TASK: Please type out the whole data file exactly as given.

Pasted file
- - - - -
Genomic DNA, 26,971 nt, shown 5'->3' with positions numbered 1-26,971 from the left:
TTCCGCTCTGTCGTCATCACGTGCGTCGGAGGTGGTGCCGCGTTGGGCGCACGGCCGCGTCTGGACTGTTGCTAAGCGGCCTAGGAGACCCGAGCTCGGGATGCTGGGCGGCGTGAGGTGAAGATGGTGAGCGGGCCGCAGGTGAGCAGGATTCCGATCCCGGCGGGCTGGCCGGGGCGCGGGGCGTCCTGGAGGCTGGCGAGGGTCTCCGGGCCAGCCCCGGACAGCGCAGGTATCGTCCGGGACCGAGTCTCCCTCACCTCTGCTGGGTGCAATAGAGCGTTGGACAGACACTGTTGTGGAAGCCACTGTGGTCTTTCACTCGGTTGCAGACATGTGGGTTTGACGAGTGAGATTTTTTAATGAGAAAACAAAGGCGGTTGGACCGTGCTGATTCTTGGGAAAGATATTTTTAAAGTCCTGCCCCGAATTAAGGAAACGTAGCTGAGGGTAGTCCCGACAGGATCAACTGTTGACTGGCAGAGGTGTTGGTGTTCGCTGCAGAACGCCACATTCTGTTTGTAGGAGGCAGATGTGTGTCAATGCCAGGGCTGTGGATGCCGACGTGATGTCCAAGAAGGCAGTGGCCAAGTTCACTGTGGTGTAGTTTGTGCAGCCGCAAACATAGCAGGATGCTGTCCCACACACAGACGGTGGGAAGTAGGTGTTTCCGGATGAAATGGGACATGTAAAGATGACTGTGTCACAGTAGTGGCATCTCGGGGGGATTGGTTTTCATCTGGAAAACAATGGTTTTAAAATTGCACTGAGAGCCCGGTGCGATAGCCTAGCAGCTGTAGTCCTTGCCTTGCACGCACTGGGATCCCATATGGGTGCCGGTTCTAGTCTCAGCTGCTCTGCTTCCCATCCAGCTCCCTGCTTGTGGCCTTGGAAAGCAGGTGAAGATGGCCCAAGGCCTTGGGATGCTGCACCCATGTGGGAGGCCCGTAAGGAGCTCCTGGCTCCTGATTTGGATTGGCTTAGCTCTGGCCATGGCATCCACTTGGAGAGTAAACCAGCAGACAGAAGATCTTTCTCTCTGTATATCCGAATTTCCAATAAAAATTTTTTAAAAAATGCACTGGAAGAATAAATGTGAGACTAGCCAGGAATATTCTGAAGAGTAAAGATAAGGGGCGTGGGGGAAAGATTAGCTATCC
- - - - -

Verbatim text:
Genomic DNA, 26,971 nt, shown 5'->3' with positions numbered 1-26,971 from the left:
TTCCGCTCTGTCGTCATCACGTGCGTCGGAGGTGGTGCCGCGTTGGGCGCACGGCCGCGTCTGGACTGTTGCTAAGCGGCCTAGGAGACCCGAGCTCGGGATGCTGGGCGGCGTGAGGTGAAGATGGTGAGCGGGCCGCAGGTGAGCAGGATTCCGATCCCGGCGGGCTGGCCGGGGCGCGGGGCGTCCTGGAGGCTGGCGAGGGTCTCCGGGCCAGCCCCGGACAGCGCAGGTATCGTCCGGGACCGAGTCTCCCTCACCTCTGCTGGGTGCAATAGAGCGTTGGACAGACACTGTTGTGGAAGCCACTGTGGTCTTTCACTCGGTTGCAGACATGTGGGTTTGACGAGTGAGATTTTTTAATGAGAAAACAAAGGCGGTTGGACCGTGCTGATTCTTGGGAAAGATATTTTTAAAGTCCTGCCCCGAATTAAGGAAACGTAGCTGAGGGTAGTCCCGACAGGATCAACTGTTGACTGGCAGAGGTGTTGGTGTTCGCTGCAGAACGCCACATTCTGTTTGTAGGAGGCAGATGTGTGTCAATGCCAGGGCTGTGGATGCCGACGTGATGTCCAAGAAGGCAGTGGCCAAGTTCACTGTGGTGTAGTTTGTGCAGCCGCAAACATAGCAGGATGCTGTCCCACACACAGACGGTGGGAAGTAGGTGTTTCCGGATGAAATGGGACATGTAAAGATGACTGTGTCACAGTAGTGGCATCTCGGGGGGATTGGTTTTCATCTGGAAAACAATGGTTTTAAAATTGCACTGAGAGCCCGGTGCGATAGCCTAGCAGCTGTAGTCCTTGCCTTGCACGCACTGGGATCCCATATGGGTGCCGGTTCTAGTCTCAGCTGCTCTGCTTCCCATCCAGCTCCCTGCTTGTGGCCTTGGAAAGCAGGTGAAGATGGCCCAAGGCCTTGGGATGCTGCACCCATGTGGGAGGCCCGTAAGGAGCTCCTGGCTCCTGATTTGGATTGGCTTAGCTCTGGCCATGGCATCCACTTGGAGAGTAAACCAGCAGACAGAAGATCTTTCTCTCTGTATATCCGAATTTCCAATAAAAATTTTTTAAAAAATGCACTGGAAGAATAAATGTGAGACTAGCCAGGAATATTCTGAAGAGTAAAGATAAGGGGCGTGGGGGAAAGATTAGCTATCC